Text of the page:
What is necessary for desired user
Satisfaction of needs
Use of resources
Everything that is required to satisfy needs
It is important to understand that value may be improve by increasing the satisfaction of need even if the resources used in doing so increase, provided that the satisfaction of need increases more than the increases in used of resources(I.V.M. 2007)
Value Management has a variety of meaning, but the basic principal of adding a value to the project in terms of the customer to remain the same.
Kelly and Male (1998) defined value management as ”a service which maximises the functional value of a project by a managing its development from concept to completion and commissioning through the audit (examination) of all decisions against a value system determined by the client”.They advice that the value system of the customer might be made explicit using functional analysis to expose the relationship between time, cost and quality.
Value management is a planned approach to the recognition and valuation of project objectives and of the means by which these may be achieved is order to obtain value for money using a specialist facilitator and workshop techniques. According to institute of value management, the value management approach involves in three root principles;
- A continuous awareness of value for the organization, create measure or estimates of value, monitoring and controlling them;
- A focus on the objectives and targets before seeking solutions;
- A focus on function, providing the key to maximize innovative and practical outcomes.
Value management utilizes workshop techniques, in which the customers and their advisors seek to identify the customer’s needs and objectives. These workshops, help by a value manager use brainstorming techniques and functional analysis to increase value in light of the clients need and requirements by certify that design solutions evolve in accordance with the agreed objectives. A consistent and chronological path is achieved through the use of job plan these workshops, following a five step process:
The workshop begins with an information phase n which details of the project are presented in participants. This phase should give a clear due to all parties as to what the client’s needs, wants and limits are the smart method of value management may be utilized at this stage. SMART value management is based upon technique known as the ‘simple multi-attribute rating technique’ SMART value management understand that it is not sufficient merely to ‘achieve the required function cost-effectively’ firstly it is necessary to ensure that the key project stakeholders have developed a share understanding of the strategic objectives, with is both the sound in its theory and practical in its implementation (Green, 2003)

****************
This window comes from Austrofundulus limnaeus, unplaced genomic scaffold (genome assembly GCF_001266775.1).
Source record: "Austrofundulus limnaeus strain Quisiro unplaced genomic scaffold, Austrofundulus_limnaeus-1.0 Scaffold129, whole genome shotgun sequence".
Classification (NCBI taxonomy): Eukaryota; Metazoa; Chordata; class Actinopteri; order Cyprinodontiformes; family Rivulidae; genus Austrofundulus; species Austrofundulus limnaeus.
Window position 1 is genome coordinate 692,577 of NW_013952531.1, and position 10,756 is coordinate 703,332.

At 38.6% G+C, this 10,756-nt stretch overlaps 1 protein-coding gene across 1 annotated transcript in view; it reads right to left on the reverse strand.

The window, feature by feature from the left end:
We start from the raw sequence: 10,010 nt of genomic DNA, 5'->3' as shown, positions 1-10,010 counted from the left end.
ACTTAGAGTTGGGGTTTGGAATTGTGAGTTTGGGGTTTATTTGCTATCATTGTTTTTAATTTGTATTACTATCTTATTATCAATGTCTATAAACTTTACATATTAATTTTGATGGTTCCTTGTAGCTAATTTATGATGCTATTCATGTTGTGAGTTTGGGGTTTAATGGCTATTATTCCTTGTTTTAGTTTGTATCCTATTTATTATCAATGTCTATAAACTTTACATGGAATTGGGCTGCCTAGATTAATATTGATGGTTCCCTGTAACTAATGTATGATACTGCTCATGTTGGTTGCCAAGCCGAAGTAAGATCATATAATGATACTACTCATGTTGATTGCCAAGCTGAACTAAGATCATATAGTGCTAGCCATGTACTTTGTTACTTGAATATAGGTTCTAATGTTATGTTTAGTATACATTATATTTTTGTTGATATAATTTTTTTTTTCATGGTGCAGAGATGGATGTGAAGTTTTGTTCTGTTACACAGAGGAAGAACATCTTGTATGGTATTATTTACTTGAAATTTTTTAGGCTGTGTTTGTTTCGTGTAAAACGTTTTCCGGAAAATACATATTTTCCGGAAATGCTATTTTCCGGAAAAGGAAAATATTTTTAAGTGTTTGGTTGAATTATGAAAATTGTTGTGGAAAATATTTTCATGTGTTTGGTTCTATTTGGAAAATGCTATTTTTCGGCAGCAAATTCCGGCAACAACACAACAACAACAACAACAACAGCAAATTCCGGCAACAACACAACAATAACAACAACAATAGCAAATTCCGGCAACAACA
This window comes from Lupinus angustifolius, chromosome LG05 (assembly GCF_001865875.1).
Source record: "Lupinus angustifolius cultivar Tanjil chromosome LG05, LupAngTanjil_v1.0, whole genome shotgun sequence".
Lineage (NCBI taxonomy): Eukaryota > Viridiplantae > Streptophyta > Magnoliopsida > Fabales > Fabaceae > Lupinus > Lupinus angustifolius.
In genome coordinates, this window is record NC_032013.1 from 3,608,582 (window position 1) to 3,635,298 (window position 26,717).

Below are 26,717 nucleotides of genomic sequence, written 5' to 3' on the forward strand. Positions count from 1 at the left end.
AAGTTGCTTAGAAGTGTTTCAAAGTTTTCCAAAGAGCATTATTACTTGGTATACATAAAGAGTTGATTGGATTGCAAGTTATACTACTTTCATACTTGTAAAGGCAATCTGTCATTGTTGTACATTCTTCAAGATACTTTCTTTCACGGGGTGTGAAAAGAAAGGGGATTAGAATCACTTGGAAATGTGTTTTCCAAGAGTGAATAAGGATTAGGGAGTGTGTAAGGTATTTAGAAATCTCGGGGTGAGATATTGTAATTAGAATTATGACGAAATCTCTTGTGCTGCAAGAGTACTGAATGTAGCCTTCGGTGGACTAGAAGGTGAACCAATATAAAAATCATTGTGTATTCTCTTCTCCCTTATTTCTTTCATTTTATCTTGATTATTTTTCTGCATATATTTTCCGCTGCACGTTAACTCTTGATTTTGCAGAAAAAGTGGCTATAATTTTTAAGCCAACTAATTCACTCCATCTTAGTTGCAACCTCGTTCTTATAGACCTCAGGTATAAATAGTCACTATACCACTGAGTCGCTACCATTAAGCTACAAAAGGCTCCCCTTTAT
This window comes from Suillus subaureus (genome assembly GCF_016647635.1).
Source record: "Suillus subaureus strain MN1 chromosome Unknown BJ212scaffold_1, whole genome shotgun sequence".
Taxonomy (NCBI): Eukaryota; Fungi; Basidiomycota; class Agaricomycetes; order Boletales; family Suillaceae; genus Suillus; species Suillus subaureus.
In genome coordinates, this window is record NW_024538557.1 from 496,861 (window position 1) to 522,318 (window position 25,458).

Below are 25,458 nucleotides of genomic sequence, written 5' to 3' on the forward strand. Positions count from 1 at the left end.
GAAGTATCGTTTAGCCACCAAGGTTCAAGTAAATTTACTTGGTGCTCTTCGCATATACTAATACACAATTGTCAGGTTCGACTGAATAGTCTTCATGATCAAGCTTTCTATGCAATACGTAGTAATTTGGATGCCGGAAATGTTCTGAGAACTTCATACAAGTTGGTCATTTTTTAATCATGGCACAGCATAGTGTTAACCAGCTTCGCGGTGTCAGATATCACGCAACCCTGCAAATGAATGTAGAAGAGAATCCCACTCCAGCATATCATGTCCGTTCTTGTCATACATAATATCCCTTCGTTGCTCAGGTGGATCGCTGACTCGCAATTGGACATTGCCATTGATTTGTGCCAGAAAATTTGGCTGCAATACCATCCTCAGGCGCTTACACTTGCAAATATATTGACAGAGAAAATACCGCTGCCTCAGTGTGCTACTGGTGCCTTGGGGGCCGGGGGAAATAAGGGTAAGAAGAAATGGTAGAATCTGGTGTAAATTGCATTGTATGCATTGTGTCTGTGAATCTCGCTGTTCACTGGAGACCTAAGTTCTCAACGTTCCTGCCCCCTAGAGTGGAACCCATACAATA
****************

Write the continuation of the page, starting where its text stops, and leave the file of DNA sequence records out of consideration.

The next phase is the speculation phase, which involves generating alternative solutions and ideas. This phase of the workshop is usually performed with the aid of brainstorming and other creative thinking techniques such as the Gordon Technique to encourage the contribution of suggestion to improve value.
The evaluation phase is used to assess the merits of the ideas generated during the creative phase, and compare the various ideas, which have been put forward. A list of best ideas is then carried forward for further development.
The improvement phase considers in detail all of the ideas accepted from the evaluation phase to determine whether or not an idea should become a firm proposal. It should be developed in detail which is of ideas and then need to be priced in order to make a decision whether to present the ideas.
The completion stage is the presentation phase which the team’s proposals are presented to the client and their representatives. Diplomacy is an essential part in proposing changed to the original design.